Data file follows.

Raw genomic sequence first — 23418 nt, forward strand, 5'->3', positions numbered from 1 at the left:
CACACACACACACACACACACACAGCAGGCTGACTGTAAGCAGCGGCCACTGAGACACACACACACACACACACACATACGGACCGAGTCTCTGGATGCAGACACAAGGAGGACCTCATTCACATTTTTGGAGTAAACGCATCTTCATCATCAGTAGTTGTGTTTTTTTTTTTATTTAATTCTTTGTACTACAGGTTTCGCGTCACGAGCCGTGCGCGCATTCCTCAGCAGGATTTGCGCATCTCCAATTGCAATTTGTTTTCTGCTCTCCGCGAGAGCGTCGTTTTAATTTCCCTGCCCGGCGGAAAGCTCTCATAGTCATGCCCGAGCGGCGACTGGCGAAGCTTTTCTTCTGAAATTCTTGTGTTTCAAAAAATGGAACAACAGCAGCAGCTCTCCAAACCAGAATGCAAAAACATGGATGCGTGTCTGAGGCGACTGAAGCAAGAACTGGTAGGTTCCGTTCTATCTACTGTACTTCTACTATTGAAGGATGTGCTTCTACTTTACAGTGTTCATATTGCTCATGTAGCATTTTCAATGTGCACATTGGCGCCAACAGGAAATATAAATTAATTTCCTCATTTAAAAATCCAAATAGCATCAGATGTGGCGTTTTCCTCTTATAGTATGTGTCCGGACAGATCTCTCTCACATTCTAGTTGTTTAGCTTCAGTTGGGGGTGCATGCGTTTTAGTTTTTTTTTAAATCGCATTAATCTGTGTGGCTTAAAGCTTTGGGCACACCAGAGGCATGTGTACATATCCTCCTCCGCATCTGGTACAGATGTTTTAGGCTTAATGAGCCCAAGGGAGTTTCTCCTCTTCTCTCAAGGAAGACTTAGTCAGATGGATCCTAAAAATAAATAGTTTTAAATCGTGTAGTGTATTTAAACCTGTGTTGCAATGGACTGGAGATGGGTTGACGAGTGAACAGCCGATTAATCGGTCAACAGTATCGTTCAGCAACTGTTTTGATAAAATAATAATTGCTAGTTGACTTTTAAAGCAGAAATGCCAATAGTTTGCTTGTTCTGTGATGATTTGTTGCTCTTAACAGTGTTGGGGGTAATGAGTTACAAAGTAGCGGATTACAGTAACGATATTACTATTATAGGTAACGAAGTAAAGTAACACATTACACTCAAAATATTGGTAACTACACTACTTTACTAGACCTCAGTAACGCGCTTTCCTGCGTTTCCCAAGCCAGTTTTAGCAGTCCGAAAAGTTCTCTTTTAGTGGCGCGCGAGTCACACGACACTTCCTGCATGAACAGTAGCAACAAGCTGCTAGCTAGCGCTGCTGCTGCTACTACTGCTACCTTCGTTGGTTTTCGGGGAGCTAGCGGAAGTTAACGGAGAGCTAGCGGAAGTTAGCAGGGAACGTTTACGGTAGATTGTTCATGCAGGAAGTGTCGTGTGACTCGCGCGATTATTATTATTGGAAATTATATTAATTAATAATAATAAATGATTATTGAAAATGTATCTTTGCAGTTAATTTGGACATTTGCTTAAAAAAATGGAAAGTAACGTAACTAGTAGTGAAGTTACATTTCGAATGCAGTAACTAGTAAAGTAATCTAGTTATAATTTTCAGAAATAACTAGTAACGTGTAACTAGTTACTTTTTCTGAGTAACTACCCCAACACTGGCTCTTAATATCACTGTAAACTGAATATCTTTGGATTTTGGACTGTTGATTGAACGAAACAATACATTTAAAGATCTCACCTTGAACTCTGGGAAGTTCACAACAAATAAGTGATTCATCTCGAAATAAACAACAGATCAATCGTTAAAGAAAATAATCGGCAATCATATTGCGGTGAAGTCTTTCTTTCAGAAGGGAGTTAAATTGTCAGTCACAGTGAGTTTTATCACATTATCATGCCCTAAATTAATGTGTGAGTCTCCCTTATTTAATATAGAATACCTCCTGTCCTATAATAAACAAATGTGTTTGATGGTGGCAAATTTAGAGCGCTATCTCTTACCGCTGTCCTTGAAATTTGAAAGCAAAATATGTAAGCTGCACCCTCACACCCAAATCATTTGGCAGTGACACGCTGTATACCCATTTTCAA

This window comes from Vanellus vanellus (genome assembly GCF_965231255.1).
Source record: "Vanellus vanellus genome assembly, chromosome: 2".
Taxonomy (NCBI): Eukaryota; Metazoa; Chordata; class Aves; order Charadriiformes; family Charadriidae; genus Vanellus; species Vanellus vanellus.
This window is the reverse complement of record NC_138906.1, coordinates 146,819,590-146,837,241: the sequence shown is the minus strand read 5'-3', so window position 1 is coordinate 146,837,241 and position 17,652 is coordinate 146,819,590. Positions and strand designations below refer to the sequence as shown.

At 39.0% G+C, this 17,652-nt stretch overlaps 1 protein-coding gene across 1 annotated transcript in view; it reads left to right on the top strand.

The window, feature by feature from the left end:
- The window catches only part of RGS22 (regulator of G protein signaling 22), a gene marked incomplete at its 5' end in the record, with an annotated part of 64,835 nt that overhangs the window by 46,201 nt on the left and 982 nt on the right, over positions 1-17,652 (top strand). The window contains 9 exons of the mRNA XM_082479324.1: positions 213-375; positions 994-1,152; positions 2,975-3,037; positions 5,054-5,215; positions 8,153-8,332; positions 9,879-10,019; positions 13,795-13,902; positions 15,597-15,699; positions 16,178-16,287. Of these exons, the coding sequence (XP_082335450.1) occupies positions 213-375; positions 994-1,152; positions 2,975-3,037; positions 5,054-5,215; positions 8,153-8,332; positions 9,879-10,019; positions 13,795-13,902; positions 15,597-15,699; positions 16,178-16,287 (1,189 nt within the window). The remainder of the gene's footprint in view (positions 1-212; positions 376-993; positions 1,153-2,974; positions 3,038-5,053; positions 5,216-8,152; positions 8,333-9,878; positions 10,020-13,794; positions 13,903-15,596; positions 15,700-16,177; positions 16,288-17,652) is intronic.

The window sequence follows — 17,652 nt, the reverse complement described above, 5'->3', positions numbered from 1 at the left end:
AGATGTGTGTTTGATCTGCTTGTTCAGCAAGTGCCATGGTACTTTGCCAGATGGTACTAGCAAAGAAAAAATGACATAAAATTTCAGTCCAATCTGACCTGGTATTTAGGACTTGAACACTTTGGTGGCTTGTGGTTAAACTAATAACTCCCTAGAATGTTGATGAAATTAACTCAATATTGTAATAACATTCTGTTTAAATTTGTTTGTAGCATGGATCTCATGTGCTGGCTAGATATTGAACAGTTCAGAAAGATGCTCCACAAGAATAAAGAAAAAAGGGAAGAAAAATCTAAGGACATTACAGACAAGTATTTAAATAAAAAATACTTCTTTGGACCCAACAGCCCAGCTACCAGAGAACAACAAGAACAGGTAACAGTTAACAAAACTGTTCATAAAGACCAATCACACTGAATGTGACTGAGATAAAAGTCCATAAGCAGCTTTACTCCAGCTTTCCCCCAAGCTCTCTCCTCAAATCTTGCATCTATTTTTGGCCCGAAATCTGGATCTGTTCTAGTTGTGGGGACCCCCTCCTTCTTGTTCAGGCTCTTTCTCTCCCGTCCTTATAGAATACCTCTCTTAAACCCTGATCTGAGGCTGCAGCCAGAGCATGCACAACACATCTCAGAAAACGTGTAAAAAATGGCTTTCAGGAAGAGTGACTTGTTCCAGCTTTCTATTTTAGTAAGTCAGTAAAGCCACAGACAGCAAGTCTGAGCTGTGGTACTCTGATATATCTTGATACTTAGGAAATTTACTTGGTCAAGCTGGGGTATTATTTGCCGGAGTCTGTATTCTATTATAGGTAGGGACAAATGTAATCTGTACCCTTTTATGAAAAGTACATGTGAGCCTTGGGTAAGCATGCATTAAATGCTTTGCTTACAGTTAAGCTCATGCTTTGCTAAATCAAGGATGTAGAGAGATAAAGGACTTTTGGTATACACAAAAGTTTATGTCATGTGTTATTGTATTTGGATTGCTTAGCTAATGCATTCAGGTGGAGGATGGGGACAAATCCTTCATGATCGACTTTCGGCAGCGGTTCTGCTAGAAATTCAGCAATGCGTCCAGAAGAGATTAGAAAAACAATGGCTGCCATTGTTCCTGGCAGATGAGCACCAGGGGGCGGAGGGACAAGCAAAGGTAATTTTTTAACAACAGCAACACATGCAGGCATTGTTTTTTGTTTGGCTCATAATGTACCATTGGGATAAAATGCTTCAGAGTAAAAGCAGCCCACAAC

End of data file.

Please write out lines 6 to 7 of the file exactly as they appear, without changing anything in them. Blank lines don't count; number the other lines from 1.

This window is the reverse complement of record NC_138906.1, coordinates 146,819,590-146,837,241: the sequence shown is the minus strand read 5'-3', so window position 1 is coordinate 146,837,241 and position 17,652 is coordinate 146,819,590. Positions and strand designations below refer to the sequence as shown.

At 39.0% G+C, this 17,652-nt stretch overlaps 1 protein-coding gene across 1 annotated transcript in view; it reads left to right on the top strand.